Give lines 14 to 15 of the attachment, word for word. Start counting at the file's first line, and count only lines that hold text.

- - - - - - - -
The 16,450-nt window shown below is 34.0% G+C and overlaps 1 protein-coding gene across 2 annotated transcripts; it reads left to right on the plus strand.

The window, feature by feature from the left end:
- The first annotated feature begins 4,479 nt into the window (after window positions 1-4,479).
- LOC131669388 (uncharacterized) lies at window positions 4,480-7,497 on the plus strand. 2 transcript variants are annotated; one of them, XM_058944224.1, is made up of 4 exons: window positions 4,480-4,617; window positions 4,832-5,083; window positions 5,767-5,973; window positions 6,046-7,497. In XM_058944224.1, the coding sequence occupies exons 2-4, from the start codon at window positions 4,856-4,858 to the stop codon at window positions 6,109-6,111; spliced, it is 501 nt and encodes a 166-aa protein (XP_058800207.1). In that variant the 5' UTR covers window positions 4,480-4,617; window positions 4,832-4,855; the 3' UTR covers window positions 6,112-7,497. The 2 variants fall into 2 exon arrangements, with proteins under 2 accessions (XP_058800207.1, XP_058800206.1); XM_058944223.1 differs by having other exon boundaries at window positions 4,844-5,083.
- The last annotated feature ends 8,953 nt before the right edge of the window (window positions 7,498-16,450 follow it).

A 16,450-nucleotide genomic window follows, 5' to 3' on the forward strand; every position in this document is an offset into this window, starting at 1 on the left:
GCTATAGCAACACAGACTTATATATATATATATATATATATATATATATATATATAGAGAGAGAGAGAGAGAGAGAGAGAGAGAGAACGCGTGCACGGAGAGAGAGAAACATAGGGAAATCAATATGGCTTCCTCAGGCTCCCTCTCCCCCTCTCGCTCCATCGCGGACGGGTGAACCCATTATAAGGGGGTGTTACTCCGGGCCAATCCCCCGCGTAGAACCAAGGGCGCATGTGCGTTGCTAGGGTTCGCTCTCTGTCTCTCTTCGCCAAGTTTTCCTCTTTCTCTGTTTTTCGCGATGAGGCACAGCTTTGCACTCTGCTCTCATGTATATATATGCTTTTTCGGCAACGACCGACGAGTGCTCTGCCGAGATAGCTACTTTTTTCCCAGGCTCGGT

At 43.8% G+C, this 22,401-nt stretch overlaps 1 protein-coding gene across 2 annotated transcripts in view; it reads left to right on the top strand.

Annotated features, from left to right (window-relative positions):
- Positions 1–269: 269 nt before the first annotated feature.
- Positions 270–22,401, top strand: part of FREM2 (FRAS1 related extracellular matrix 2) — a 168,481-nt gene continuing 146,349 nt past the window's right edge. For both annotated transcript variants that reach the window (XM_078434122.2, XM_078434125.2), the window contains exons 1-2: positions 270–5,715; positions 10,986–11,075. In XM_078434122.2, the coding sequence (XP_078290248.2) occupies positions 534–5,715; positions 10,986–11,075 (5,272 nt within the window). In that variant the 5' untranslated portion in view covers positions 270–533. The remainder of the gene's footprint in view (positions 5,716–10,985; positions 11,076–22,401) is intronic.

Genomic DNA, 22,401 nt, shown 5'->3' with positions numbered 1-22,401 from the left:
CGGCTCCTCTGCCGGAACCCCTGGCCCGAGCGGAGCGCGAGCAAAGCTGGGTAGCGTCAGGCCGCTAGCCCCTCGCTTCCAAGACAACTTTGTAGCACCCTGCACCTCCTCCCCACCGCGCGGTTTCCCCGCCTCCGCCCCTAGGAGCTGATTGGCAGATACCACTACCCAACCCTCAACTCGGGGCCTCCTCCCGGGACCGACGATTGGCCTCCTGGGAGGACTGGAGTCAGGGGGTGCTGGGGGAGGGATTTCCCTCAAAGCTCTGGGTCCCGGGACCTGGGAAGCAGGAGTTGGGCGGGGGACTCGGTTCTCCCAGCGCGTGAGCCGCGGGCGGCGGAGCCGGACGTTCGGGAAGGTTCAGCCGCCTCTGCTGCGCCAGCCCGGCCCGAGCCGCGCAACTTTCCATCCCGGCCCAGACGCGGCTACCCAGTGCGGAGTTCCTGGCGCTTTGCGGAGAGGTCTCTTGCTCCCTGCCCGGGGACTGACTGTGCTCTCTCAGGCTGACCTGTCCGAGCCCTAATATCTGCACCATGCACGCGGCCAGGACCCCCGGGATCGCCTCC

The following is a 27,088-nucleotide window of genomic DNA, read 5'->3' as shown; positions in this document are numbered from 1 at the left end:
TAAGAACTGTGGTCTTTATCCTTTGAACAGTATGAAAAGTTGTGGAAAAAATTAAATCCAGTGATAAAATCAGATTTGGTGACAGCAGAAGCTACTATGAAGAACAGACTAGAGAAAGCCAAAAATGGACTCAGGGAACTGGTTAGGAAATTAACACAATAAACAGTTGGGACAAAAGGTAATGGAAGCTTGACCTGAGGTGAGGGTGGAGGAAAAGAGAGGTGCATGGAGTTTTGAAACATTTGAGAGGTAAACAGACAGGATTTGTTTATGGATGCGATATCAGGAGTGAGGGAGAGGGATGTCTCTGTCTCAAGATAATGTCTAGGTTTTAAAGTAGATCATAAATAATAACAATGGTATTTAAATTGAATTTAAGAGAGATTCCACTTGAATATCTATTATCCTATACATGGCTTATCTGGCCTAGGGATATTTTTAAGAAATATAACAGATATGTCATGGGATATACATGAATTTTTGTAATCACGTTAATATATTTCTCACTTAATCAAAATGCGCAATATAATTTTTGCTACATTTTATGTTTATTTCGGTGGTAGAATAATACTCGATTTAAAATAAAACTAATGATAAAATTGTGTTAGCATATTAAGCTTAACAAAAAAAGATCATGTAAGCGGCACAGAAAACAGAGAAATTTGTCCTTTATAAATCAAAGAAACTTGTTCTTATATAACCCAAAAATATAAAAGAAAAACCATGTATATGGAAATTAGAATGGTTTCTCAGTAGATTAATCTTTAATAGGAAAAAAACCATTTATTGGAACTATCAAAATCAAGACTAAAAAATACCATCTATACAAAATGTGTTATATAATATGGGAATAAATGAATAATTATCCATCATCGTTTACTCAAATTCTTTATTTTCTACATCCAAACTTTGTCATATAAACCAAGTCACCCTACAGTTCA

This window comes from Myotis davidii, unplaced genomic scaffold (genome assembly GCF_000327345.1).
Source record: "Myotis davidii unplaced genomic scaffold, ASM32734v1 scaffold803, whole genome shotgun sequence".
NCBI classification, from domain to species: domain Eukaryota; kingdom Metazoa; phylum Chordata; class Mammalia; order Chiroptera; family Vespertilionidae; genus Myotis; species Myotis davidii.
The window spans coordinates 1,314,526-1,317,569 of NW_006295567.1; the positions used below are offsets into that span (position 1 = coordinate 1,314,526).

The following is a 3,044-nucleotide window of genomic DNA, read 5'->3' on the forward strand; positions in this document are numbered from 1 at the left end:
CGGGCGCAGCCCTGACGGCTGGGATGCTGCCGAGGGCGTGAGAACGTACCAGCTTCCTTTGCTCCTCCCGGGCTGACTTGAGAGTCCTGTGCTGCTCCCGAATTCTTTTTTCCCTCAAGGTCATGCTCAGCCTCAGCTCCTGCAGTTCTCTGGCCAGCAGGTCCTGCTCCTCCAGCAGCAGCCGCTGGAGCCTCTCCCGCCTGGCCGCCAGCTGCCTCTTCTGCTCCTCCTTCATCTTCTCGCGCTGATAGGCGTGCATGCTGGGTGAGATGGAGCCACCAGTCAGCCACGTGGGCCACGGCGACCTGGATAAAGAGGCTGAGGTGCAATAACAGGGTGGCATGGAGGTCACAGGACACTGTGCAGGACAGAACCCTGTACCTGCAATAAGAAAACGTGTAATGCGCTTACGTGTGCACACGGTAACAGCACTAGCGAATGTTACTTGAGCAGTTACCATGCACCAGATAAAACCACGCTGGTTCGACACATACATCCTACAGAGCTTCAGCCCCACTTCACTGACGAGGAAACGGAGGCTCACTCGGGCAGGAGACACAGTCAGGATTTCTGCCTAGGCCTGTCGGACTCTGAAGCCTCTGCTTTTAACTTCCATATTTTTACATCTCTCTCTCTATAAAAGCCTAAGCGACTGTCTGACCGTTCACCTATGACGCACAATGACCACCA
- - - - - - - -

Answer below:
The following is a 27,088-nucleotide window of genomic DNA, read 5'->3' as shown; positions in this document are numbered from 1 at the left end:
TAAGAACTGTGGTCTTTATCCTTTGAACAGTATGAAAAGTTGTGGAAAAAATTAAATCCAGTGATAAAATCAGATTTGGTGACAGCAGAAGCTACTATGAAGAACAGACTAGAGAAAGCCAAAAATGGACTCAGGGAACTGGTTAGGAAATTAACACAATAAACAGTTGGGACAAAAGGTAATGGAAGCTTGACCTGAGGTGAGGGTGGAGGAAAAGAGAGGTGCATGGAGTTTTGAAACATTTGAGAGGTAAACAGACAGGATTTGTTTATGGATGCGATATCAGGAGTGAGGGAGAGGGATGTCTCTGTCTCAAGATAATGTCTAGGTTTTAAAGTAGATCATAAATAATAACAATGGTATTTAAATTGAATTTAAGAGAGATTCCACTTGAATATCTATTATCCTATACATGGCTTATCTGGCCTAGGGATATTTTTAAGAAATATAACAGATATGTCATGGGATATACATGAATTTTTGTAATCACGTTAATATATTTCTCACTTAATCAAAATGCGCAATATAATTTTTGCTACATTTTATGTTTATTTCGGTGGTAGAATAATACTCGATTTAAAATAAAACTAATGATAAAATTGTGTTAGCATATTAAGCTTAACAAAAAAAGATCATGTAAGCGGCACAGAAAACAGAGAAATTTGTCCTTTATAAATCAAAGAAACTTGTTCTTATATAACCCAAAAATATAAAAGAAAAACCATGTATATGGAAATTAGAATGGTTTCTCAGTAGATTAATCTTTAATAGGAAAAAAACCATTTATTGGAACTATCAAAATCAAGACTAAAAAATACCATCTATACAAAATGTGTTATATAATATGGGAATAAATGAATAATTATCCATCATCGTTTACTCAAATTCTTTATTTTCTACATCCAAACTTTGTCATATAAACCAAGTCACCCTACAGTTCA